Forward — LeBron James, Cleveland Cavaliers (+650)
The Cleveland Cavaliers’ season-long soap opera does nothing to detract from LeBron James’ argument. He remains the best player in the league, even in his age 33 go-round.
In fact, prior to Isaiah Thomas’ 2017-18 debut following his recovery from a hip injury, LeBron was notching near-career-best levels of efficiency at the offensive end. He still takes off plays defensively, and the Cavs as a whole are complete crud on that end. But his team remains the favorite to come out of the Eastern Conference entirely because of him.
We shouldn’t be saying things like this about him in Year 15. And yet, here we are, singing his praises, without exaggeration.
Forward — Giannis Antetokounmpo, Milwaukee Bucks (+5000)
Giannis Antetokounmpo is a top-five player, period. It doesn’t matter that he lacks an established jumper. He does everything else.
Run pick-and-rolls? Yup. Lead fast breaks? Absolutely. Serve as a rim-running diver? You bet. Protect the rim? Of course. Switch almost everything in space on defense? Yup again.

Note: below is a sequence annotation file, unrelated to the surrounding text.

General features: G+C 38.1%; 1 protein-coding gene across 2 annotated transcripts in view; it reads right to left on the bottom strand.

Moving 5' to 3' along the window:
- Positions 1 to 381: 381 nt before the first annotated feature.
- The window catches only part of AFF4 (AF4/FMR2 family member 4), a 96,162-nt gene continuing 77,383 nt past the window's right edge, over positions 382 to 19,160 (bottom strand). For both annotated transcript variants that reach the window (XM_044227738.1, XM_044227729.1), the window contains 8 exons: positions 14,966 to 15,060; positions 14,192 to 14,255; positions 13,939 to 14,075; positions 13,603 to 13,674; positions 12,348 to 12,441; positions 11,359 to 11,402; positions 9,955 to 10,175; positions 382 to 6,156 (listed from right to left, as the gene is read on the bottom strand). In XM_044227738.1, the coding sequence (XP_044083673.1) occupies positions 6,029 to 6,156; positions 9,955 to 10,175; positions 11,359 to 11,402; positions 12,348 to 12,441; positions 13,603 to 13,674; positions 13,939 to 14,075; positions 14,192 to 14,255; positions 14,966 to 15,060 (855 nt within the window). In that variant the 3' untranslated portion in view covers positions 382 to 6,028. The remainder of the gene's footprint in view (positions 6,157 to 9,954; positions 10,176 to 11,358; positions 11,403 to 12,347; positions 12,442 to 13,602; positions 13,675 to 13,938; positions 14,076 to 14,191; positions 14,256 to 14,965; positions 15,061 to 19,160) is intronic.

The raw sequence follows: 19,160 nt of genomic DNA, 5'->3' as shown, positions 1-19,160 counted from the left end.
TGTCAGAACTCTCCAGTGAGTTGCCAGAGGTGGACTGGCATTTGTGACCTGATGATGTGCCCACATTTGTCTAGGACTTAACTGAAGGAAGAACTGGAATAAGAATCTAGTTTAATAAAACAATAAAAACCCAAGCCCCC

Across-the-board contributions like his—which are punctuated by unprecedented per-game averages—have to be awarded First Team honors. His Milwaukee Bucks are, in no uncertain terms, a terrible championship bet at +5000, but he’s a lock for this specific distinction.
Center — DeMarcus Cousins, New Orleans Pelicans (+15000)
Picking a center created the first real controversy. We could go with Joel Embiid here, because of how important and effective he is on the defensive end. But we just cannot ignore DeMarcus Cousins’ insane usage with the New Orleans Pelicans.
At the time of this writing, Cousins is averaging around 25 points, 13 rebounds, five assists, 1.5 steals and 1.5 blocks. That is not a typo. And despite his turnover woes, he’s posting by far the best true shooting percentage of his career.